Traditional measures of risk—such as volatility and value at risk (VaR)—are not as useful when evaluating private credit, in part, because of the lack of secondary market trading, where participants can trade securities and volume can fluctuate day to day. Valuations are performed quarterly or monthly, and this frequency results in lower volatility measures. When credit returns skew to the downside, a VaR measure would understate the potential loss. However, evaluating risk by looking at rates of default and recovery demonstrates the risk levels with private credit are similar to those of leverage loans. For example, the majority of private credit is first-lien senior secured (debt that is often secured by collateral that can be used to pay back the loan if the borrow cannot through other means), and the net leverage (or borrowing) through that part of the capital structure can link the loan to a given rating level. A first-lien loan with 3–4x leverage could be linked to a “shadow rating” or to an unofficial rating by a credit agency of BB—as S&P LSTA Leveraged Loan Index BB-rated loans are currently averaging 3.81x leverage.

In the current climate, with leveraged loans having a default rate of 1.6% and an expected recovery rate of 70%–80%, the estimated expected loss is 32–48 bps. With a 2009-level default rate of 10.8%, that increases to 220–320 bps of permanent expected loss. In a scenario with lower recovery levels, such as 50%–60%, and a 2009-like rate of defaults, the expected loss would increase to 432 to 540bps.6

In 2008, the secondary market for loans declined as much as 30%7, however, ultimate recoveries have proven to be higher in the long run, averaging 75% for first-lien loans, 52% for second-lien loans, and 45% for high-yield bonds, according to S&P.8 The Cliffwater Direct Lending Index had its largest decline in the fourth quarter of 2008, at –6.7%. Private credit has historically been less volatile in downturns as values are primarily based on fundamental credit quality.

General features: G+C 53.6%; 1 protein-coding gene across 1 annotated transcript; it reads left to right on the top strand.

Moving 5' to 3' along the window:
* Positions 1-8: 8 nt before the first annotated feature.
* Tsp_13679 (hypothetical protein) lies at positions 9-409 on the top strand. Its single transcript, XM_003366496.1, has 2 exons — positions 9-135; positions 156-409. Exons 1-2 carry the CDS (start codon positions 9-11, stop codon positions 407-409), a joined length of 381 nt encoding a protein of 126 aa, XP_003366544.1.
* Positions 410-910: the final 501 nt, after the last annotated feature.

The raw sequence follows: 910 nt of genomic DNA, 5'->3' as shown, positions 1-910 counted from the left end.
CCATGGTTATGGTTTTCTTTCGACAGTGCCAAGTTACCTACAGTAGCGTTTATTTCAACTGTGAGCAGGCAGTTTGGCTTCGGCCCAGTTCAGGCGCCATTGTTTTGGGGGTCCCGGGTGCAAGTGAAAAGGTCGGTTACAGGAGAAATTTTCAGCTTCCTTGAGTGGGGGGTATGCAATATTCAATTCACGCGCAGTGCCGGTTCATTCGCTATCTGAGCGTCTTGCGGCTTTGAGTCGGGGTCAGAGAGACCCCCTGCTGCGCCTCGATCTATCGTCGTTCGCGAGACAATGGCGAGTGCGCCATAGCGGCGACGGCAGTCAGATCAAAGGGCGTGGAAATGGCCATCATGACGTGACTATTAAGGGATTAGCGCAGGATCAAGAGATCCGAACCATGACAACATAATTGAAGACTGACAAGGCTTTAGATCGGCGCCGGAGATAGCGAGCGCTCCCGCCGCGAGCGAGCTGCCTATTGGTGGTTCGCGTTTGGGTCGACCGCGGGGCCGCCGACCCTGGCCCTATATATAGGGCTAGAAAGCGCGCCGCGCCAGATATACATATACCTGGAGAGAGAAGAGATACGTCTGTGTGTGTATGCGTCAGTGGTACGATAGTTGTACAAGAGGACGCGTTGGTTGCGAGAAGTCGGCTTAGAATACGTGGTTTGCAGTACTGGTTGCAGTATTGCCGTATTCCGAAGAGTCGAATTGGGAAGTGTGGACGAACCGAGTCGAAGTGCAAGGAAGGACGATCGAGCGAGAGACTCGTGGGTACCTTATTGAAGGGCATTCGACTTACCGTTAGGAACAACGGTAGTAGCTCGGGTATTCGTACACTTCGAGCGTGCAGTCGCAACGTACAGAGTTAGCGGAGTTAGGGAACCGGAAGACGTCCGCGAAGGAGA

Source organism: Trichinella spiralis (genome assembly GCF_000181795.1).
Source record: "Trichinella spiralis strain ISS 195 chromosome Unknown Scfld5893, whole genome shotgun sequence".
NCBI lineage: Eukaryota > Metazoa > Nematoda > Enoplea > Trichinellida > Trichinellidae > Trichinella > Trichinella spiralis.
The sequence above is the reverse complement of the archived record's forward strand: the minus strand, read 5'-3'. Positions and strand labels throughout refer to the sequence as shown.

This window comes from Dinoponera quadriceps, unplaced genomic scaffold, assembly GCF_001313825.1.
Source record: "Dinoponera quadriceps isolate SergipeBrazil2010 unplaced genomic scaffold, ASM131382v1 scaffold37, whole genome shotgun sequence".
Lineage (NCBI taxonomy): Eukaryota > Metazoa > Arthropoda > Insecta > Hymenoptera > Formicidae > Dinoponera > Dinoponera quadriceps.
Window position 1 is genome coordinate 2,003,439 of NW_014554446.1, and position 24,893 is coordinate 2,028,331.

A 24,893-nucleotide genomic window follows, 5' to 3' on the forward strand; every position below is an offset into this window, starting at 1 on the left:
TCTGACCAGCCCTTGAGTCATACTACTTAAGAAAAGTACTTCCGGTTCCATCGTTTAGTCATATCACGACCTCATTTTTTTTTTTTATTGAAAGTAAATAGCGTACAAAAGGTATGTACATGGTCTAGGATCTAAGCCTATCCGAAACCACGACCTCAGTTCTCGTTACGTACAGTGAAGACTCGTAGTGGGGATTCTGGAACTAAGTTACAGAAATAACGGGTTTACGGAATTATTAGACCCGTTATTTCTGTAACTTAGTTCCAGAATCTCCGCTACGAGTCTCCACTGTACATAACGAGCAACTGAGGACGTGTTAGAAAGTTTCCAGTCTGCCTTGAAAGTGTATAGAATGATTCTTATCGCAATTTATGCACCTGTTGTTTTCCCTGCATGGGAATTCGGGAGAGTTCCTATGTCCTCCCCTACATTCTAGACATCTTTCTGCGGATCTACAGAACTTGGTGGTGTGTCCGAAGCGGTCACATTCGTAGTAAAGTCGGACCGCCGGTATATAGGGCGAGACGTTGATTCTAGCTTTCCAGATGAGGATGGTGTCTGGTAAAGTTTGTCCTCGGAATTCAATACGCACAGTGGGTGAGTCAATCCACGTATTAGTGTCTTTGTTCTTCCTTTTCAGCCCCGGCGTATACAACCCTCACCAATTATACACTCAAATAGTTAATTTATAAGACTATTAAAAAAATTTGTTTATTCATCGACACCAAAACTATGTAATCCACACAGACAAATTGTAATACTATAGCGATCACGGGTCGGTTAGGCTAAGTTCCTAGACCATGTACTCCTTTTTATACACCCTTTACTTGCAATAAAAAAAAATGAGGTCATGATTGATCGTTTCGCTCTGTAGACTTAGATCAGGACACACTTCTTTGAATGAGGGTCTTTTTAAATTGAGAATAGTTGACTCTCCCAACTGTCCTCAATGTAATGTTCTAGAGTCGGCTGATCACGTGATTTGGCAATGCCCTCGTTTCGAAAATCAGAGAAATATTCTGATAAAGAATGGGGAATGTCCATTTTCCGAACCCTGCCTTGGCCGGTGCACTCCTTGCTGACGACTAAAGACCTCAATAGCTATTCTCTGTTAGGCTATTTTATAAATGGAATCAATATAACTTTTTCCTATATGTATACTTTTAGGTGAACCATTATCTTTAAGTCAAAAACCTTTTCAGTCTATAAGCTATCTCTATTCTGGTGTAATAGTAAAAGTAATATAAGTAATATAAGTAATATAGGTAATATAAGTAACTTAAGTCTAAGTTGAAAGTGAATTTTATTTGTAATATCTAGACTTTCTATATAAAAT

One measure of risk that is helpful when evaluating private credit is the amount of spread, or yield that is received, per unit of leverage (we call it STL—Spread per Turn of Leverage). This is a concept similar to the Sharpe Ratio that enables public market equity investors to analyze risk-return tradeoffs. For middle-market companies who issue first-lien debt at 4–6x earnings before interest, taxes, depreciation, and amortization (EBITDA), the spread per unit of leverage in each deal can be compared with the leveraged loan market. Using the Cliffwater Direct Lending Index as a measurement for private credit, it offers 131 bps per unit of leverage, on average9.

For example, the balance sheet of a company with a first-lien originated term loan may look like what is illustrated below, with 4.5x net leverage. If the term loan was issued at par, paying LIBOR plus 500 bps, the spread per turn of leverage would be 111 bps. Comparatively, B-rated leveraged loans that are broadly syndicated offer 76 bps of spread per unit of leverage10. Using STL as a measure of intelligent risk in the example, the term loan has characteristics of a well-informed investment.

Of course, there are other aspects of risk that are important to credit underwriting, including the ability of a company to generate cash flow to pay its interest obligations, the quality of its collateral, considerations for the sector that the company operates in, as well as the idiosyncratic prospects of its business.

As private credit globalizes and evolves, we believe STL is a more robust and intelligent measure of risk in private credit. In our view, its usefulness as a tool to evaluate risk will likely become even more pronounced as we enter the late stages of a credit cycle and credit risks heighten.